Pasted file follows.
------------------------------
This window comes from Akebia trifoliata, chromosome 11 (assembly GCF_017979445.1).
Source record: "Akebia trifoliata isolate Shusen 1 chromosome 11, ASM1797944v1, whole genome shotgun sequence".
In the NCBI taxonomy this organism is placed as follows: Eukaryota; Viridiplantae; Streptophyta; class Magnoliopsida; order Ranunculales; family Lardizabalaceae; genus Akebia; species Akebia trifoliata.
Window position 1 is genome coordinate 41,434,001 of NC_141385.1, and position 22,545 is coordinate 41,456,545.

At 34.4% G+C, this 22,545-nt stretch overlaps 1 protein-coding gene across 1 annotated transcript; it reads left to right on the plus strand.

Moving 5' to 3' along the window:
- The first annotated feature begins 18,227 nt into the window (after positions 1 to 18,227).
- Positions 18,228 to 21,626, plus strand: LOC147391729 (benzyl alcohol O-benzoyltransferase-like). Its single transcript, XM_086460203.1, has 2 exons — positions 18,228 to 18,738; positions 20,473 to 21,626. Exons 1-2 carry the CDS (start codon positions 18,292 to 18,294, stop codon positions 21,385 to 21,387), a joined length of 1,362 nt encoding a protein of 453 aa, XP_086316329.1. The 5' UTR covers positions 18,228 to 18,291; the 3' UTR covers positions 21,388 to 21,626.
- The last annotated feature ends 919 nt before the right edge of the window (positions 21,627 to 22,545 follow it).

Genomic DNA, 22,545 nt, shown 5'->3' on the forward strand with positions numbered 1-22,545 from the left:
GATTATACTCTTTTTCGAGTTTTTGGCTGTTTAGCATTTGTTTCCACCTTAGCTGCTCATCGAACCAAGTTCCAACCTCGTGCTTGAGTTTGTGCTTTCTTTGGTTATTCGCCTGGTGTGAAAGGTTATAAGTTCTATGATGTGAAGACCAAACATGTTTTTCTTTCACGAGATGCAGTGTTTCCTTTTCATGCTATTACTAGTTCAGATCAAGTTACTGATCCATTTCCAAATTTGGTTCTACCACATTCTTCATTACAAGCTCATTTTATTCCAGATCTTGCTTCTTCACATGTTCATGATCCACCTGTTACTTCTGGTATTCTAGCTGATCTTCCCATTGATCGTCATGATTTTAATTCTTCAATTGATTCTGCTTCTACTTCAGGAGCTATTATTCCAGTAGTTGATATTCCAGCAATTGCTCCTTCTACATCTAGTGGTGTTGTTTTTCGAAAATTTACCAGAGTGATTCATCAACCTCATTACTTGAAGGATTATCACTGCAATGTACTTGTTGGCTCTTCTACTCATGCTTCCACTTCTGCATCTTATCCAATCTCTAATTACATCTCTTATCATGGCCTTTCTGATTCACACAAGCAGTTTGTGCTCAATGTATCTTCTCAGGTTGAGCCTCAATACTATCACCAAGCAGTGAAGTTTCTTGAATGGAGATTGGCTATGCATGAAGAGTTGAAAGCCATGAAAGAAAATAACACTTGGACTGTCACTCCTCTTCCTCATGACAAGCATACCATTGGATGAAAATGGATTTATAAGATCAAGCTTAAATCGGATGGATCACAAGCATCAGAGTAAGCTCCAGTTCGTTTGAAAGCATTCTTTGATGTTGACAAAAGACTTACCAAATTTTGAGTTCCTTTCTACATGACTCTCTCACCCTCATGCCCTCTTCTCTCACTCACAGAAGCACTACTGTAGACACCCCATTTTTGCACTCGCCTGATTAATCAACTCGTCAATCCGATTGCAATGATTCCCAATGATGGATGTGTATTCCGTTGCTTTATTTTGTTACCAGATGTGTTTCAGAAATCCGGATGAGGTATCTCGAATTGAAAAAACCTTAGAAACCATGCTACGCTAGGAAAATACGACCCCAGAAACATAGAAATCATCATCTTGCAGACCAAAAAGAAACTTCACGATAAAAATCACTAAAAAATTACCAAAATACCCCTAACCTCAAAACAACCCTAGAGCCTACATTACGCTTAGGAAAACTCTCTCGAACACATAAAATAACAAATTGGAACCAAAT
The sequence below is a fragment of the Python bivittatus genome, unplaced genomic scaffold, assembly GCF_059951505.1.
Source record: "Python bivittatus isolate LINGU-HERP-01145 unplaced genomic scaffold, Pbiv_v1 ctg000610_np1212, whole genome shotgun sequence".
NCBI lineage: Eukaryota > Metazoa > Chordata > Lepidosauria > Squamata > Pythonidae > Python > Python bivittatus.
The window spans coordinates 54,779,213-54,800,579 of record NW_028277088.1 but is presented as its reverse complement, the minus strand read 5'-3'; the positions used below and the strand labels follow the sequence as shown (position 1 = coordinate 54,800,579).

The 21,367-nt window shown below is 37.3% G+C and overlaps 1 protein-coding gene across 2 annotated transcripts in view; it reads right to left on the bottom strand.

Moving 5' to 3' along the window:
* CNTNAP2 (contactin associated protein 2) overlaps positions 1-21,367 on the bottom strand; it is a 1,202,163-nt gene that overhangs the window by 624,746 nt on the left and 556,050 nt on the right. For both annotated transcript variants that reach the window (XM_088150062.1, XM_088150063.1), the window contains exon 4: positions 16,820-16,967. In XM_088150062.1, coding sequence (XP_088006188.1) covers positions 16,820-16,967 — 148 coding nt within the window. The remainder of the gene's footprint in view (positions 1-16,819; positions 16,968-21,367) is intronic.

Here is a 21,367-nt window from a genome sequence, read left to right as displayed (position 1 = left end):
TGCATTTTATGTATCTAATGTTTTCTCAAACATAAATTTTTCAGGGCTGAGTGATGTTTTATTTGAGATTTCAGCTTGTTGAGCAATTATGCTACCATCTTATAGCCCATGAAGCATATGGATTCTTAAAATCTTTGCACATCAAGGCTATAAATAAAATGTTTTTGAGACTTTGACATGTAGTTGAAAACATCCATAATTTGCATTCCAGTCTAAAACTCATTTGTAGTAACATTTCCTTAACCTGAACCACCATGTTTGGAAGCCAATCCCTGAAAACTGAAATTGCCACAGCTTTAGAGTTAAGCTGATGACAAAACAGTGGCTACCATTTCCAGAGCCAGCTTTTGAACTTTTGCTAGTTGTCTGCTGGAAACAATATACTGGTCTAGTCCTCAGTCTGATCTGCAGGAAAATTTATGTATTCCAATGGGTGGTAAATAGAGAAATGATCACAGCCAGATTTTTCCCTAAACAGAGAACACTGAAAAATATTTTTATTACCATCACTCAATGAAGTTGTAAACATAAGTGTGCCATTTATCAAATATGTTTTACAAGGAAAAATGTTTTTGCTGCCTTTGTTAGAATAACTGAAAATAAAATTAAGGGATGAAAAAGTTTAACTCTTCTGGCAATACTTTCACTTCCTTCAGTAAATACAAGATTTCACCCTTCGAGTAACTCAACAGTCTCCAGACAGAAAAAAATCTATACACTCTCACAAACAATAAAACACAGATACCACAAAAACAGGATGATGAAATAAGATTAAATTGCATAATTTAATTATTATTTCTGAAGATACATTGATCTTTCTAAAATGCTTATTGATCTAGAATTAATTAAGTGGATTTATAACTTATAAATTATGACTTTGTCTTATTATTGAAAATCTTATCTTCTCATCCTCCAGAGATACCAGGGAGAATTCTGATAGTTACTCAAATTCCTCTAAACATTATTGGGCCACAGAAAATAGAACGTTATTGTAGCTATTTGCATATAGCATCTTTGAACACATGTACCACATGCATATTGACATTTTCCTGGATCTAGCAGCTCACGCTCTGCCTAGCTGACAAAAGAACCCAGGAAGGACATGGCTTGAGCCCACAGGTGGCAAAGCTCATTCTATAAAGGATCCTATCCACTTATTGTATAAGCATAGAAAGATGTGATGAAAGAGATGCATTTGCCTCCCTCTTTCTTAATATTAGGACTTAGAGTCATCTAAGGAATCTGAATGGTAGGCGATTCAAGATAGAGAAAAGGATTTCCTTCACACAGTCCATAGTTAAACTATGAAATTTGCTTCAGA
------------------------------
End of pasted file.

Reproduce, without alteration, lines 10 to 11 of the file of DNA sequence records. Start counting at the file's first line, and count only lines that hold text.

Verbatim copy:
Genomic DNA, 22,545 nt, shown 5'->3' on the forward strand with positions numbered 1-22,545 from the left:
GATTATACTCTTTTTCGAGTTTTTGGCTGTTTAGCATTTGTTTCCACCTTAGCTGCTCATCGAACCAAGTTCCAACCTCGTGCTTGAGTTTGTGCTTTCTTTGGTTATTCGCCTGGTGTGAAAGGTTATAAGTTCTATGATGTGAAGACCAAACATGTTTTTCTTTCACGAGATGCAGTGTTTCCTTTTCATGCTATTACTAGTTCAGATCAAGTTACTGATCCATTTCCAAATTTGGTTCTACCACATTCTTCATTACAAGCTCATTTTATTCCAGATCTTGCTTCTTCACATGTTCATGATCCACCTGTTACTTCTGGTATTCTAGCTGATCTTCCCATTGATCGTCATGATTTTAATTCTTCAATTGATTCTGCTTCTACTTCAGGAGCTATTATTCCAGTAGTTGATATTCCAGCAATTGCTCCTTCTACATCTAGTGGTGTTGTTTTTCGAAAATTTACCAGAGTGATTCATCAACCTCATTACTTGAAGGATTATCACTGCAATGTACTTGTTGGCTCTTCTACTCATGCTTCCACTTCTGCATCTTATCCAATCTCTAATTACATCTCTTATCATGGCCTTTCTGATTCACACAAGCAGTTTGTGCTCAATGTATCTTCTCAGGTTGAGCCTCAATACTATCACCAAGCAGTGAAGTTTCTTGAATGGAGATTGGCTATGCATGAAGAGTTGAAAGCCATGAAAGAAAATAACACTTGGACTGTCACTCCTCTTCCTCATGACAAGCATACCATTGGATGAAAATGGATTTATAAGATCAAGCTTAAATCGGATGGATCACAAGCATCAGAGTAAGCTCCAGTTCGTTTGAAAGCATTCTTTGATGTTGACAAAAGACTTACCAAATTTTGAGTTCCTTTCTACATGACTCTCTCACCCTCATGCCCTCTTCTCTCACTCACAGAAGCACTACTGTAGACACCCCATTTTTGCACTCGCCTGATTAATCAACTCGTCAATCCGATTGCAATGATTCCCAATGATGGATGTGTATTCCGTTGCTTTATTTTGTTACCAGATGTGTTTCAGAAATCCGGATGAGGTATCTCGAATTGAAAAAACCTTAGAAACCATGCTACGCTAGGAAAATACGACCCCAGAAACATAGAAATCATCATCTTGCAGACCAAAAAGAAACTTCACGATAAAAATCACTAAAAAATTACCAAAATACCCCTAACCTCAAAACAACCCTAGAGCCTACATTACGCTTAGGAAAACTCTCTCGAACACATAAAATAACAAATTGGAACCAAAT